Wed, Jun 15, 2005 - Page 3 News List

DPP legislator-at-large to run for county commissioner

LOCAL LEADERSHIP Tsai Huang-liang left his post, and said he would use his 10-years of political experience to lead the people of Nantou County

By Ko Shu-ling  /  STAFF REPORTER

Democratic Progressive Party (DPP) Legislator Tsai Huang-liang draws a sword after announcing yesterday that he will resign from his legislative seat to run for Nantou County commissioner. He is flanked by DPP legislative caucus whip Jao Yung-ching, right, and his successor as legislator-at-large, Hsu Jung-shu, left.


A Democratic Progressive Party (DPP) legislator-at-large, Tsai Huang-liang (蔡煌瑯), announced yesterday he was resigning from his post to run for Nantou County commissioner.

His vacancy will be replaced by former DPP legislator Hsu Jung-shu (許榮淑).

"I'm sure you guys will miss me," Tsai told reporters after a press conference organized to bid farewell to the 45-year-old.

Accepting a sword offered by Hsu and a "diploma" presented by DPP caucus whip Lai Ching-te (賴清德), Tsai said that he will use the sword to hack through political thickets to win in the year-end election, and use the "diploma" he "earned" during his 10-year stint as lawmaker to lead Nantou County.

Tsai's resignation followed party rules, which require lawmakers to give up their post should they run as candidates in regional elections. His resignation came before the DPP's Central Standing Committee confirmed its nominees for the 16 electoral districts yesterday afternoon.

In addition to Tsai, other candidates for the year-end elections include former minister of justice Chen Ding-nan (陳定南), who is running for the Ilan County commissionership, a position he has held in the past. Also, Hsinchu City Councilor Cheng Kwai-yuan (鄭貴元) is running for mayor of that city.

In Yunlin County, former DPP legislator Su Chih-fen (蘇治芬) is running for the commissionership, and former DPP vice chairman Chiu Tai-san (邱太三) will campaign for the commissionership in Taichung County.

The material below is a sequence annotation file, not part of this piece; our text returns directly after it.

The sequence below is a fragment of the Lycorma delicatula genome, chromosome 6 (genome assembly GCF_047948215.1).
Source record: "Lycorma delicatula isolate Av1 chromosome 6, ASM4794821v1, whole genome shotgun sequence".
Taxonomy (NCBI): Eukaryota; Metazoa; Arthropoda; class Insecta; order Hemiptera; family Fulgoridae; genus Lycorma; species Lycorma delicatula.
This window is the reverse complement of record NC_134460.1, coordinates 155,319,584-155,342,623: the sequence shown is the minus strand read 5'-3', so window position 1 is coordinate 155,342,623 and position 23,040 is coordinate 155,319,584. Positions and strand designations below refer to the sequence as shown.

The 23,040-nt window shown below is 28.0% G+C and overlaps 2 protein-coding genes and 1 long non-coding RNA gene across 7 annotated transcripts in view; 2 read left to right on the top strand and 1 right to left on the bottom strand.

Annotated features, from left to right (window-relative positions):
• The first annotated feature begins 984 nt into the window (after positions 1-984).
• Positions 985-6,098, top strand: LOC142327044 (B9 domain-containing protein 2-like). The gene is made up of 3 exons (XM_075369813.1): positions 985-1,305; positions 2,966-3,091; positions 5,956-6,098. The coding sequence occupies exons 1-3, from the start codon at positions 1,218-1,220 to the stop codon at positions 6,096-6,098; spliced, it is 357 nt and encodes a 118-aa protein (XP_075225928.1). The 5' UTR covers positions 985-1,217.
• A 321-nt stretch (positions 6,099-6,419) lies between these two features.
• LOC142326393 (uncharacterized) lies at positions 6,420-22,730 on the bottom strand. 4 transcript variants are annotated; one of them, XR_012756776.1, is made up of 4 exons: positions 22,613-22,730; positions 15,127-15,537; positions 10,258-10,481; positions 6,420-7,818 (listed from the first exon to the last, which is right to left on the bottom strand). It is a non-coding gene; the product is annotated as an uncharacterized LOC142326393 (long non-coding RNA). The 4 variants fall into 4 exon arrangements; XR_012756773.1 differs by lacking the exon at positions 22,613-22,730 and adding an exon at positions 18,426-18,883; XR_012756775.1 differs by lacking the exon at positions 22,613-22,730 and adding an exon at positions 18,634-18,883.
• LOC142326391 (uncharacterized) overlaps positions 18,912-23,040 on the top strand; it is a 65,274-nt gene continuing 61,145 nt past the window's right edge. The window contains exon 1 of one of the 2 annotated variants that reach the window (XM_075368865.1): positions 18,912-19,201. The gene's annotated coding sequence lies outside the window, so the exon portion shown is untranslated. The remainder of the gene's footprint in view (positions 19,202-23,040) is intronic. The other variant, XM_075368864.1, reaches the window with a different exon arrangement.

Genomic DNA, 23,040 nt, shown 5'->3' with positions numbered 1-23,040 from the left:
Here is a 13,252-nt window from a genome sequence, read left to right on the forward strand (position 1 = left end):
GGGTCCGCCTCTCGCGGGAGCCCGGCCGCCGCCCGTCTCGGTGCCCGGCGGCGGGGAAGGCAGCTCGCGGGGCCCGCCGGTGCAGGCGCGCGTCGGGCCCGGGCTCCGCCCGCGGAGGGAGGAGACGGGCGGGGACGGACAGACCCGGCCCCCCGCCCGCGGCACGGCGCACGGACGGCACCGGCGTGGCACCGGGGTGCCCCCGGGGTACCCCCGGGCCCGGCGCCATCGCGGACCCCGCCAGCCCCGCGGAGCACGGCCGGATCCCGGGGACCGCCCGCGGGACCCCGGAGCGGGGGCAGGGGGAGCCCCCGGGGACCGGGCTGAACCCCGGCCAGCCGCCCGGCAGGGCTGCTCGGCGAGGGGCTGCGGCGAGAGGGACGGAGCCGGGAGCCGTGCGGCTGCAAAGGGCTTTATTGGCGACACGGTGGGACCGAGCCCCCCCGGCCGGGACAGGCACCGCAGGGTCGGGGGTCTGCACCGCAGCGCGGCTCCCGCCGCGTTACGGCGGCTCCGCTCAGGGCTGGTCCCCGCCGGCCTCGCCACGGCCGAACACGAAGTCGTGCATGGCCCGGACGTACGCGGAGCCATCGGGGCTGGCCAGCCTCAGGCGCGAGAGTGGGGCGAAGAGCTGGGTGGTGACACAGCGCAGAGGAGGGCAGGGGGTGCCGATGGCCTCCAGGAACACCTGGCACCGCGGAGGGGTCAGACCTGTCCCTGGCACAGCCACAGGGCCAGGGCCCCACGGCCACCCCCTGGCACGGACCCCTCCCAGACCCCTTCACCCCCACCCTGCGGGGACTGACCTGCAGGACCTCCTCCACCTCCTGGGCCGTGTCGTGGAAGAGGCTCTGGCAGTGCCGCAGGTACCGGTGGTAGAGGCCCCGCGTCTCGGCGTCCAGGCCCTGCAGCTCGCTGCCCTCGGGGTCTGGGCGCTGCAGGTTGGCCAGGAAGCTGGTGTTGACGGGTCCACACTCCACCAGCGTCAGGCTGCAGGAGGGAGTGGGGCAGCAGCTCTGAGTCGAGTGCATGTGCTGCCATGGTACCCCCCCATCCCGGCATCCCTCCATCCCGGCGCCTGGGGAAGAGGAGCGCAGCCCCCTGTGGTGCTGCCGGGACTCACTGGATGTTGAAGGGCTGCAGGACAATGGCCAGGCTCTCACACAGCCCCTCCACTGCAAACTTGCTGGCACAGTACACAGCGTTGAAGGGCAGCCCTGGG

DPP Legislator Lin Cho-shui (林濁水) representing the Nantou constituency, who has been serving as a lawmaker since the second legislature in 1992, complimented Tsai as one of the few outstanding caucus leaders he has seen over the past decade.

To be a good caucus leader, Lin said that a person has to be able to negotiate with lawmakers from other parties and government officials.

With his 10-year experience in the legislature, Lin said that he believes Tsai would make a good county commissioner.

Tsai, who entered the political limelight about a decade ago and was elected to the legislature in 1995, said he hopes county residents will give him a chance to serve them and promised to get more funding for local infrastructure projects.

Tsai was born in 1960 into a poor tenant farmer's family of nine in Puli, Nantou County. He graduated from a two-year college program, which was previously affiliated with National Chengchi University and is now affiliated with the National Open University.

The life of the farmer's son took a dramatic turn in 1979 when the Chinese Nationalist Party (KMT) regime cracked down on an anti-government parade in Kaohsiung organized by Formosa magazine -- a brutal chapter in Taiwan's history later coined the Kaohsiung Incident (美麗島事件).

What the government did to those people made Tsai detest the KMT regime and prompted him to join the democratic movement after completing his military service.

He became a DPP member after the regime lifted a ban on political parties in 1986, but began his political career in 1984 as a township representative in his hometown. In the 18 years following, he has assumed positions ranging from township arbitrator, representative of his colleague Hsu's campaign office in Nantou, to county councilor and lawmaker.

Recalling working with Tsai in the days of the KMT era when the two ran an underground radio station, Hsu described Tsai as an articulate, quick-witted, hard-working and practical person.

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